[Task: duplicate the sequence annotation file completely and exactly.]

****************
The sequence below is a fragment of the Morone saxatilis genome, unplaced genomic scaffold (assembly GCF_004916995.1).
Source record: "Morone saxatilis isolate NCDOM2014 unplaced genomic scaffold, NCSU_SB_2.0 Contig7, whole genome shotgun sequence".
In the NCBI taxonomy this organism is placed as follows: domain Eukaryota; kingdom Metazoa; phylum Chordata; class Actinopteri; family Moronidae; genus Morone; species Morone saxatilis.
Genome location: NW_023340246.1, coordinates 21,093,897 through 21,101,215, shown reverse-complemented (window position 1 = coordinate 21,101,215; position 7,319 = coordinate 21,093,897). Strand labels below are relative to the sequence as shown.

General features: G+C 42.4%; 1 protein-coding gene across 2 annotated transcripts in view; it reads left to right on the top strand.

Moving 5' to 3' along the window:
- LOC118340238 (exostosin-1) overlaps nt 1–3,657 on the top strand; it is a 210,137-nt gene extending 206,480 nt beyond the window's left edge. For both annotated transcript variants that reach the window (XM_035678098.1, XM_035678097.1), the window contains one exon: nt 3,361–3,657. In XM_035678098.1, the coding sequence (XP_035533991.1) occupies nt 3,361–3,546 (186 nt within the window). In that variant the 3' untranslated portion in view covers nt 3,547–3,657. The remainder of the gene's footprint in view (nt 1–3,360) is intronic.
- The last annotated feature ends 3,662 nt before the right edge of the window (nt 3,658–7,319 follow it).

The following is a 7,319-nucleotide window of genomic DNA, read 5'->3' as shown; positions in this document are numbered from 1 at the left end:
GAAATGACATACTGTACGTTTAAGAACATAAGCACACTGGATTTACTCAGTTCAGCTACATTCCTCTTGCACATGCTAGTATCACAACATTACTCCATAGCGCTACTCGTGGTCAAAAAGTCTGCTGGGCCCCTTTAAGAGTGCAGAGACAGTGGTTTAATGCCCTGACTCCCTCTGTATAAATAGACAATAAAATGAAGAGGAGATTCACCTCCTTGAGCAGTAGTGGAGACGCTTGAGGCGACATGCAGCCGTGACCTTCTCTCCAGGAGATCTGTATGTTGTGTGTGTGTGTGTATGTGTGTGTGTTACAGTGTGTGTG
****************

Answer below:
The sequence below is a fragment of the Morone saxatilis genome, unplaced genomic scaffold (assembly GCF_004916995.1).
Source record: "Morone saxatilis isolate NCDOM2014 unplaced genomic scaffold, NCSU_SB_2.0 Contig7, whole genome shotgun sequence".
In the NCBI taxonomy this organism is placed as follows: domain Eukaryota; kingdom Metazoa; phylum Chordata; class Actinopteri; family Moronidae; genus Morone; species Morone saxatilis.
Genome location: NW_023340246.1, coordinates 21,093,897 through 21,101,215, shown reverse-complemented (window position 1 = coordinate 21,101,215; position 7,319 = coordinate 21,093,897). Strand labels below are relative to the sequence as shown.

General features: G+C 42.4%; 1 protein-coding gene across 2 annotated transcripts in view; it reads left to right on the top strand.

Moving 5' to 3' along the window:
- LOC118340238 (exostosin-1) overlaps nt 1–3,657 on the top strand; it is a 210,137-nt gene extending 206,480 nt beyond the window's left edge. For both annotated transcript variants that reach the window (XM_035678098.1, XM_035678097.1), the window contains one exon: nt 3,361–3,657. In XM_035678098.1, the coding sequence (XP_035533991.1) occupies nt 3,361–3,546 (186 nt within the window). In that variant the 3' untranslated portion in view covers nt 3,547–3,657. The remainder of the gene's footprint in view (nt 1–3,360) is intronic.
- The last annotated feature ends 3,662 nt before the right edge of the window (nt 3,658–7,319 follow it).

The following is a 7,319-nucleotide window of genomic DNA, read 5'->3' as shown; positions in this document are numbered from 1 at the left end:
GAAATGACATACTGTACGTTTAAGAACATAAGCACACTGGATTTACTCAGTTCAGCTACATTCCTCTTGCACATGCTAGTATCACAACATTACTCCATAGCGCTACTCGTGGTCAAAAAGTCTGCTGGGCCCCTTTAAGAGTGCAGAGACAGTGGTTTAATGCCCTGACTCCCTCTGTATAAATAGACAATAAAATGAAGAGGAGATTCACCTCCTTGAGCAGTAGTGGAGACGCTTGAGGCGACATGCAGCCGTGACCTTCTCTCCAGGAGATCTGTATGTTGTGTGTGTGTGTGTATGTGTGTGTGTTACAGTGTGTGTG